Many folk will understandably be reticent to voice their opinions about this. It’s our culture of silence and shame that allows legislation like this to happen.
For interest, here are the reasons O’Connor and colleagues decided that a film could be banned in 1916:
1. Indecorous, ambiguous and irreverent titles and subtitles
2. Cruelty to animals
3. The irreverent treatment of sacred subjects
4. Drunken scenes carried to excess
5. Vulgar accessories in the staging
6. The modus operandi of criminals
7. Cruelty to young infants and excessive cruelty and torture to adults, especially women
8. Unnecessary exhibition of under-clothing
9. The exhibition of profuse bleeding
10. Nude figures
11. Offensive vulgarity, and impropriety in conduct and dress
12. Indecorous dancing
13. Excessively passionate love scenes
14. Bathing scenes passing the limits of propriety
15. References to controversial politics
16. Relations of capital and labour
17. Scenes tending to disparage public characters and institutions
18. Realistic horrors of warfare
Image result for the cinema its present position and future possibilities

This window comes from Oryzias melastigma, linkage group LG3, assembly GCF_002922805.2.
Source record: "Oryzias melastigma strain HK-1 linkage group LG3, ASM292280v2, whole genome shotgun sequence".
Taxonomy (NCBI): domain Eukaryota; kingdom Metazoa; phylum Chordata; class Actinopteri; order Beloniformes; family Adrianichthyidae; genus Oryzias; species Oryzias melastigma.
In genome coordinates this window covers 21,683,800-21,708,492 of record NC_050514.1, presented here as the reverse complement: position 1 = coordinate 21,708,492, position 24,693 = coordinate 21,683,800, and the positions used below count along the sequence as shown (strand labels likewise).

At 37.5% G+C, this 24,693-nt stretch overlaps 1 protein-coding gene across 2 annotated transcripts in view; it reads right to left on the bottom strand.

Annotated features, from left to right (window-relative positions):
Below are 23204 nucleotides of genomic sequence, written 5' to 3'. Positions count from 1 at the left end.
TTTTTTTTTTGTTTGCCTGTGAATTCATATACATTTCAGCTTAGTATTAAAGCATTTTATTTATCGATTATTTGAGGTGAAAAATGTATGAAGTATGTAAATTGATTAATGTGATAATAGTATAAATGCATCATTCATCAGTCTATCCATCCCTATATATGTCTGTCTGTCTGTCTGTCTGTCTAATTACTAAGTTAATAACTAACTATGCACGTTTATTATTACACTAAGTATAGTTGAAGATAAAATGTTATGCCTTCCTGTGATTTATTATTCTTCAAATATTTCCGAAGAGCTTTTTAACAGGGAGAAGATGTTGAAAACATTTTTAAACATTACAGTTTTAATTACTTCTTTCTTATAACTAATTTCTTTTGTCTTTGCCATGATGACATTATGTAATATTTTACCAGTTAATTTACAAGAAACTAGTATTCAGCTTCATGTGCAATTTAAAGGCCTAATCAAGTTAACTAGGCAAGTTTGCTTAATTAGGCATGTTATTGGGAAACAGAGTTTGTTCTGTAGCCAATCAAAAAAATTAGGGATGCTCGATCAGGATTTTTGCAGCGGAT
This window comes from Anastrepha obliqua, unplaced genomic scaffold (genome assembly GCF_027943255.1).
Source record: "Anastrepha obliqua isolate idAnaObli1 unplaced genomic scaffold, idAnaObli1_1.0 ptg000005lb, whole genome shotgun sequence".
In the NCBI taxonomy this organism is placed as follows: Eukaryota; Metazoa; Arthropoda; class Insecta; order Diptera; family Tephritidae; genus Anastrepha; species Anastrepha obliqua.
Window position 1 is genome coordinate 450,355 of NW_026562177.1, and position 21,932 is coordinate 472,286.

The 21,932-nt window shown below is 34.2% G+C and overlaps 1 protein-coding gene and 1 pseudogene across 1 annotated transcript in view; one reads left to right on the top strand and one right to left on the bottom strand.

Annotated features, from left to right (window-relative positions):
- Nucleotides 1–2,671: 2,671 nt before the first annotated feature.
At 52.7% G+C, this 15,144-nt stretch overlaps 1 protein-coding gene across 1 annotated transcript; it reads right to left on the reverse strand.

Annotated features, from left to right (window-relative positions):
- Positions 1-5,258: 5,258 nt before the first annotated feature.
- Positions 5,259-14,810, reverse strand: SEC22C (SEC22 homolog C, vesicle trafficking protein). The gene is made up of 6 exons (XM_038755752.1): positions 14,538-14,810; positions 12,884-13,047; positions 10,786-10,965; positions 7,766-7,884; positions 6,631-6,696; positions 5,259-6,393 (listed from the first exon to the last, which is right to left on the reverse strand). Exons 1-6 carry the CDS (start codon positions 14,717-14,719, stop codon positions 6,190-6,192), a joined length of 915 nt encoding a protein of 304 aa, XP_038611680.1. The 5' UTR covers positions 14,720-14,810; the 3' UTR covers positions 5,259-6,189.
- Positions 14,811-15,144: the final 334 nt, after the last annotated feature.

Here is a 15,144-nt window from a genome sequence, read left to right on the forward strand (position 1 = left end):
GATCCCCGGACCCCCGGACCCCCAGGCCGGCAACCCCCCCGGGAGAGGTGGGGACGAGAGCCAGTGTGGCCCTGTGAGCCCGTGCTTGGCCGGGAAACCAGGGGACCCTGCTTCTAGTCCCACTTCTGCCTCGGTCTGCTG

19. Scenes and incidents calculated to afford information to the enemy
20. Incidents having a tendency to disparage our Allies
21. Scenes holding up the King’s uniform to contempt or ridicule
22. Subjects dealing with India, in which British Officers are seen in an odious light, and otherwise attempting to suggest the disloyalty of British Officers, Native States or bringing into disrepute British prestige in the Empire
23. The exploitation of tragic incidents of the war
24. Gruesome murders and strangulation scenes
25. Executions
26. The effects of vitriol throwing
27. The drug habit. e.g. opium, morphia, cocaine, etc
28. Subjects dealing with White Slave traffic
29. Subjects dealing with premeditated seduction of girls
30. ‘First Night’ scenes
31. Scenes suggestive of immorality
32. Indelicate sexual situations
33. Situations accentuating delicate marital relations
34. Men and women in bed together
35. Illicit relationships
36. Prostitution and procuration
37. Incidents indicating the actual perpetration of criminal assaults on women